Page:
updated 10:00 am EDT, Thu April 12, 2012
Canon EOS-1D C becomes real
Canon made its concept camera real on Thursday by revealing the EOS-1D C ahead of NAB. The variant on its highest-end DSLR is the first camera of its kind to record 4K (4096x2160) video. Although capped at 24 frames per second, the 8-bit, 4:2:2 video is advanced enough that it can be used as part of a professional movie shoot using greater-than-HD video cameras from companies like RED while keeping the size much smaller for handheld recording.
The 18.1-megapixel, full-frame CMOS sensor, its maximum ISO 25,600 in video mode, and 12FPS continuous still shooting are similar to the EOS-1D X the 1D C is based on, but it approaches video in a different manner. 4K video uses the full sensor width, but 1080p video can either occupy the same dimensions or use a Super 35-equivalent portion in the middle of the sensor to mimic conventional movie cameras. The lower resolution affords frame rates up to 60p for situations where speed trumps sheer crispness.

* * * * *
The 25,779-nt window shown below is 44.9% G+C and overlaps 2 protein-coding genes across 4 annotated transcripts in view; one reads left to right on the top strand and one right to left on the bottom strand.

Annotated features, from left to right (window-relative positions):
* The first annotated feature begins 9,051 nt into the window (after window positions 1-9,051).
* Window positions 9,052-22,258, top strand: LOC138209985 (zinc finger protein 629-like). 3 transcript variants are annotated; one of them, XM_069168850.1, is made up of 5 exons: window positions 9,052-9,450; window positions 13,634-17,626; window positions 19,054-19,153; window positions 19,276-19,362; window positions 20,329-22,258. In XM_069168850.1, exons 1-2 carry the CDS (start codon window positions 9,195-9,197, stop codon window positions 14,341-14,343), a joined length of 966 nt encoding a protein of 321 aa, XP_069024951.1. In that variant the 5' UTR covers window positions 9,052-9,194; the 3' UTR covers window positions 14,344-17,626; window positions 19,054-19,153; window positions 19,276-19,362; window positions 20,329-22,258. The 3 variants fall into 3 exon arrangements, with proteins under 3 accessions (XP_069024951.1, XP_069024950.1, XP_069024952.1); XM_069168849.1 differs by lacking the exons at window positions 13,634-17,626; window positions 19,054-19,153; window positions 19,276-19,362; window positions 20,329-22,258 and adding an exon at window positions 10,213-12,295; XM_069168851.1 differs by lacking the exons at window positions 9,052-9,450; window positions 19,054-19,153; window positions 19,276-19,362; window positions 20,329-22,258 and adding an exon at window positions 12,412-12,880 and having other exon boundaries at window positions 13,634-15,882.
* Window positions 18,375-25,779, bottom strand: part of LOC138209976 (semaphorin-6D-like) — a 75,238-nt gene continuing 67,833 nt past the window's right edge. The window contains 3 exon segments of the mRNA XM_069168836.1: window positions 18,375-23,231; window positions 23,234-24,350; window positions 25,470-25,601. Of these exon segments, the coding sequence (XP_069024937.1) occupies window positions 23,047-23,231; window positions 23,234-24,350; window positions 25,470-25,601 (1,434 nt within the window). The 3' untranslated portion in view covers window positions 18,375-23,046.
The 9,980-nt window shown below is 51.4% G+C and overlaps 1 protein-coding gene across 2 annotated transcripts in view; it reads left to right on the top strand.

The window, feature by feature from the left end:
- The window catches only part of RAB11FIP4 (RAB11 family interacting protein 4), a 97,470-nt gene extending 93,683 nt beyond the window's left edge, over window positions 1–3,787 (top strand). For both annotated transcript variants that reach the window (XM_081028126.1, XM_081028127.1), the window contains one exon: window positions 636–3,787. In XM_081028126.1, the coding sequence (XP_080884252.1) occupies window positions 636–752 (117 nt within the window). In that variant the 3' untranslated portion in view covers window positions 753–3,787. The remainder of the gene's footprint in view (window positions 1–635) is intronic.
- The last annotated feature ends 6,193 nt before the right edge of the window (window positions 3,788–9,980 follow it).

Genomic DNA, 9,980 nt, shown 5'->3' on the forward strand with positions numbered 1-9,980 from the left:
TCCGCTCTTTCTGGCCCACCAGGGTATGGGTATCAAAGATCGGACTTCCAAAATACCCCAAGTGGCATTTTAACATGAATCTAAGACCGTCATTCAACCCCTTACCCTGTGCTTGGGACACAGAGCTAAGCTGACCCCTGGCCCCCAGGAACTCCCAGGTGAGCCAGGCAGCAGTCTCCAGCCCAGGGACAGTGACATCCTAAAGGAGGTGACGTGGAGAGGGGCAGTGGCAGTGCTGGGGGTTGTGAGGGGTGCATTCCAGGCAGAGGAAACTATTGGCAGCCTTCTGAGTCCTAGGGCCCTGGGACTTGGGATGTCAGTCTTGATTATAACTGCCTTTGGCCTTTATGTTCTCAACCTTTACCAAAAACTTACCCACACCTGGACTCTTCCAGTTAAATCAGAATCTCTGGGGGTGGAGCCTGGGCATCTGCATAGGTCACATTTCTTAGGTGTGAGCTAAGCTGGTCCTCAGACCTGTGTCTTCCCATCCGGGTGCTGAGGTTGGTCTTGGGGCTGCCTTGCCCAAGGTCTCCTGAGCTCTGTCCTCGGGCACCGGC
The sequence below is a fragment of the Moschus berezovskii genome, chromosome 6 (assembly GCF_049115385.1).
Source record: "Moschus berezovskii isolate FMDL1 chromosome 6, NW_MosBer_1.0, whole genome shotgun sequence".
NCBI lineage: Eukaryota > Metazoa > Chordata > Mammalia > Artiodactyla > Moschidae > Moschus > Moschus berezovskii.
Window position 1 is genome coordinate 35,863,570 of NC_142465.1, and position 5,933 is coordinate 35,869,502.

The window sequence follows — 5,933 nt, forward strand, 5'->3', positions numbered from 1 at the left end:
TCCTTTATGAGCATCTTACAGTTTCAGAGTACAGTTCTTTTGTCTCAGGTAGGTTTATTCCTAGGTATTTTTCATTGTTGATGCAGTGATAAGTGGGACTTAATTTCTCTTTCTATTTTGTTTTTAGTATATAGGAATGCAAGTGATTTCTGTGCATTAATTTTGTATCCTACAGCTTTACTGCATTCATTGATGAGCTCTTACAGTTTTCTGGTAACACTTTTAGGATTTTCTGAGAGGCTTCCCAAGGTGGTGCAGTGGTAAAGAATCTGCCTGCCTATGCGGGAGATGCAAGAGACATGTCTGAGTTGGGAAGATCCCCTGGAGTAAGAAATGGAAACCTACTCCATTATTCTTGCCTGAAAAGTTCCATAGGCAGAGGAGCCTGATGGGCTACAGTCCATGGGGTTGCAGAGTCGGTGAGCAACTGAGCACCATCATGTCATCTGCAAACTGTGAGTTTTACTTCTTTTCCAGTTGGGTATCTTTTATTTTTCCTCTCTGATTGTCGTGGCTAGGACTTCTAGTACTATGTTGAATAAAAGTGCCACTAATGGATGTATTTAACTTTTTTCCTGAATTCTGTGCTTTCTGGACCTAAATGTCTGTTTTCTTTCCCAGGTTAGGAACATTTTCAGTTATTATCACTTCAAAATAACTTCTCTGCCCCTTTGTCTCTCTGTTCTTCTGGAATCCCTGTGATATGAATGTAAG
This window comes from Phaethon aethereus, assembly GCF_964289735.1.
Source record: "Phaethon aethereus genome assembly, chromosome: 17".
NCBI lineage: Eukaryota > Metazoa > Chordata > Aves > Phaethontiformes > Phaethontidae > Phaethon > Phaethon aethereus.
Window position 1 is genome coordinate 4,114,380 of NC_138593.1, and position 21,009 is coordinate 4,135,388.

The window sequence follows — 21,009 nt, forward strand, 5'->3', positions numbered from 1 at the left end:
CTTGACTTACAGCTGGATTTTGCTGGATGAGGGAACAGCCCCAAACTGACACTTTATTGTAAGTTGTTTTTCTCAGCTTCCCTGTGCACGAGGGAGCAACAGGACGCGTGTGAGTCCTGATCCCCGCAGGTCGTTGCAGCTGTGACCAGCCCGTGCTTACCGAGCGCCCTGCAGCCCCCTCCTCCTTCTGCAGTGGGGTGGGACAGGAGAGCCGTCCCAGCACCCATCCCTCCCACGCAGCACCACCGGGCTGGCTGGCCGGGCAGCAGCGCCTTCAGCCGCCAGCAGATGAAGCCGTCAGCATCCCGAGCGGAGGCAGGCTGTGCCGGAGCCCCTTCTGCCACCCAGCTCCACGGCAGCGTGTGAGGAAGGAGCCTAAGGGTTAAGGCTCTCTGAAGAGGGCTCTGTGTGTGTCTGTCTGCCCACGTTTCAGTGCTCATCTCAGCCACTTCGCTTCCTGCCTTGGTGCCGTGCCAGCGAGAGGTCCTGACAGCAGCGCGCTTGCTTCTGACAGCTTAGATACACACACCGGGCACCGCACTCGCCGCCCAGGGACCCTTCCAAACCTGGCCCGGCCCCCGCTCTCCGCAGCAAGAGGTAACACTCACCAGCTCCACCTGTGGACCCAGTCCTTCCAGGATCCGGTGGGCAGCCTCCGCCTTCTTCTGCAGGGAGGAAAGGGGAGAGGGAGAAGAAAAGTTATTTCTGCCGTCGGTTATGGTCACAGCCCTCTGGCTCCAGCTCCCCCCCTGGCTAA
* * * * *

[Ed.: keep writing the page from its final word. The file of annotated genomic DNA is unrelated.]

Extra touches bring the ability to keep the preview LCD on while linked to HDMI, for better monitoring during an active shoot, as well as a headphone jack to gauge whether audio from an external microphone is producing intended results.
Canon will only give a vague 2012 timeframe for the EOS-1D C, but the world-first 4K video DSLR will carry a premium, putting it at more than twice the price of a 1D X at $15,000. Unlike the C300, it will need EF or EF Cinema Lenses and can't take PL mounts.